I Started a Joke

No. 1 in Top 50 Bee Gees’ Songs 1966-72

By Barry, Robin & Maurice Gibb
Lead Vocal: Robin
Album Idea, 1968
Single A-side 1968


Embed from Getty Images

 

“I fell out of bed thing my head on things that I said”

Given the amount of speculation over the meaning of this song, perhaps I hardly need add my own interpretation but I’m going to have a jolly good try.

Some think I Started a Joke is about making a fool of yourself in a social setting and finally having the guts to own up to that.  Others say it’s about Jesus on the cross from the Devil’s point of view, or Hitler or the Vietnam War…    To some it’s probably just a plain good pop song.  But the lyrics, I think, are too multi-layered for it to be ‘just’ that.  A few years ago, I discovered a piece by Bee Gees’ fan Mary Lee Foote with an interpretation of I Started a Joke as being about self-repression.  Mary’s analysis gets the closest to uncovering the song’s enigma of anything I’ve read.

Ego dented

For me, I Started a Joke is about having an ego, having your ego dented and, at that point, the possibility of losing, or at least, loosening, your ego.  The joke is simply the game everyone indulges in, the game of ego construction – career, fame, wealth, security, beauty etc.  But pursuing these things relentlessly and to the detriment of all else only hurts others and ultimately oneself.  We I Started a Jokecan awake from this narrowness: run our hands over our eyes as if to truly see; look at the skies to take in a bigger picture; have our egos hurt a little and become aware we have an ego at all.  Then the ‘I’ can fall away and the world begins to live because we’ve let down some of our defences.  We begin to see that the joke was on ‘me’, on the narrow me and that we don’t have to work to preserve that narrow ‘me’ and maintain the façade.  We can move beyond it.  And who started the joke?  ‘I’ did.  It all came from ‘me’.  We can hear that in Robin’s final ‘oh, oh oh’s, the pain of realisation.

I’m not sure how much of that interpretation comes from my meditating on and off these past eight years but the meaning seems to fall into place quite naturally, almost without trying.  I can’t see I Started a Joke holding the same meaning had I never meditated or come across Buddhism.

Confessional

So much for the philosophising, what of the song itself?  The verses are built around a common set of chord progressions which are presented at the start.  With some songs, that can strike a note of over-familiarity but here they seem to encapsulate I Started a Joke’s classic timelessness.  Maybe it’s because of the modest instrumental introduction followed by that intriguing, confessional opening line.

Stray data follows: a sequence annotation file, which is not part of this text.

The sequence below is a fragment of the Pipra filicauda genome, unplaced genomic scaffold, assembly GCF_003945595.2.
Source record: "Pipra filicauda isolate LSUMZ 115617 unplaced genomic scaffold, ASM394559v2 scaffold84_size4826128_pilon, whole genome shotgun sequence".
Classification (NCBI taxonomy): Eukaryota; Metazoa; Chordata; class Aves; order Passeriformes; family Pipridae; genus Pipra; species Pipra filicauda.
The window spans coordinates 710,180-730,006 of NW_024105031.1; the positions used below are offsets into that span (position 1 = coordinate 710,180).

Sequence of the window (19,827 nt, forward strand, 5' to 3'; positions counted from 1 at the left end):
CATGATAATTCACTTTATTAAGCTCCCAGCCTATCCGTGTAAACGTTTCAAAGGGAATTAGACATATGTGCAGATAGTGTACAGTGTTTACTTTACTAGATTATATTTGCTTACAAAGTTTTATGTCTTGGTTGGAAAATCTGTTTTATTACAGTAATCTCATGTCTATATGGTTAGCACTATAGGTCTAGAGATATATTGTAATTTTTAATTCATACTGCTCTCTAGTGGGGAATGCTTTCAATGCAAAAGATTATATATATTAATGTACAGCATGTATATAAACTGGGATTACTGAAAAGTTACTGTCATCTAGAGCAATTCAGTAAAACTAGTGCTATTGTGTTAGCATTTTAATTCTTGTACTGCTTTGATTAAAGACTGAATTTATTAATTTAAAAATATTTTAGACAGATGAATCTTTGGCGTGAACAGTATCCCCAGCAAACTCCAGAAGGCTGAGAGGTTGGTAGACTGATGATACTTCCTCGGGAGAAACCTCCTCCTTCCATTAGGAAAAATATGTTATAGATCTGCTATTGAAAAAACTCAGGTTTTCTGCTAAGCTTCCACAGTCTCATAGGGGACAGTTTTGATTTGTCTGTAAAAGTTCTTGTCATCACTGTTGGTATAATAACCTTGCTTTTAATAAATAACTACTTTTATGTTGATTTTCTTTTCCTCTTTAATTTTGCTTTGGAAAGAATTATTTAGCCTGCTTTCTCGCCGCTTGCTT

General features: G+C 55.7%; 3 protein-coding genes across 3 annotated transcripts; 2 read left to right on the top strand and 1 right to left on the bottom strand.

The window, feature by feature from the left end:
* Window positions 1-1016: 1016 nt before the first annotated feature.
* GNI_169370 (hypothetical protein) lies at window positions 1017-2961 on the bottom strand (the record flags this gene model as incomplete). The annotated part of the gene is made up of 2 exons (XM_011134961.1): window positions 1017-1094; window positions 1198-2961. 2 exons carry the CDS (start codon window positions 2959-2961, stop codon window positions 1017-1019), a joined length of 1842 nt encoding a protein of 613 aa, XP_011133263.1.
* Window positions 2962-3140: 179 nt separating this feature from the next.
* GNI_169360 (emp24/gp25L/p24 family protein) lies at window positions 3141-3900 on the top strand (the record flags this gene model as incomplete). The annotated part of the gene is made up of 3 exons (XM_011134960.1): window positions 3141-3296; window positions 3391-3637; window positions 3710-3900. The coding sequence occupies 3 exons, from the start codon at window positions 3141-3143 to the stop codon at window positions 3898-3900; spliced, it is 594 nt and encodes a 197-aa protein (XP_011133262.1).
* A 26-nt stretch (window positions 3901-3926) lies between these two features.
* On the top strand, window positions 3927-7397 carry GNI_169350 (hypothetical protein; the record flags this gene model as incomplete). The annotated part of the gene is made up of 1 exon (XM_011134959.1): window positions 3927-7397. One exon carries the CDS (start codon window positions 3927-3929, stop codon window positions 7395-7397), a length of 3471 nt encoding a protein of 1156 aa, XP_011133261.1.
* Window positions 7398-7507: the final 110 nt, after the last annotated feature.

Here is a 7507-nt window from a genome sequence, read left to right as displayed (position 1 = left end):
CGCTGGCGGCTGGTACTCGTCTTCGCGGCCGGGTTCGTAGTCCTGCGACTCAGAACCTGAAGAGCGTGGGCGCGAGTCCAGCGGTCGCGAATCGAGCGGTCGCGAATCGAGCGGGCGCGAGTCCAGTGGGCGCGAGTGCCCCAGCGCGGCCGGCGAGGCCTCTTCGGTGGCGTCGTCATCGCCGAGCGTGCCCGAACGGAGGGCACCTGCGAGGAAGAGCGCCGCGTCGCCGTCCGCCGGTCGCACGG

A slightly forlorn quality is present in the verse melody which instinctively wants to fall away as if humbled.  Robin’s voice initially soars in the bridge but, by steps, the melody again falls.  The melody is classic in its simplicity throughout, like something you have heard before but can’t quite place – and I mean that as the highest accolade.

The lyrics are also incredibly simple as if – to quote a cliché – they ‘wrote themselves’.  But that simplicity allows an amazing spaciousness so that listeners can bring their own meanings – and they do.  The only lyrical ‘device’ is in the juxtapositions of  ‘joke/crying’, ‘cry/laughing’, ‘died/living’ (twice), with ‘crying’, ‘laughing’ and living’ each heard after a slight pause in phrasing which gives them a subtle added weight.

I Started a Joke is a wonderful song for anyone to have written.  But for nineteen year-old Robin Gibb to have picked out this immediately appealing melody from the drone of a Vickers Viscount and married it to those deceptively simple lyrics strikes me as amazing.

If you need any greater tribute to this song than the richness of interpretations brought by many listeners over the years, there is this: Robin’s son, Robin-John Gibb, played I Started a Joke on his phone just after his father died from kidney failure on May 20, 2012. The song had come back to its creator. “I put the phone on his chest and that was the first time I broke down. I knew that song and its lyrics were perfect for that moment. That song will always have new meaning to me now” – from Songfacts I Started a Joke

No 2 Morning of My Life (In the Morning) 1966 version

 

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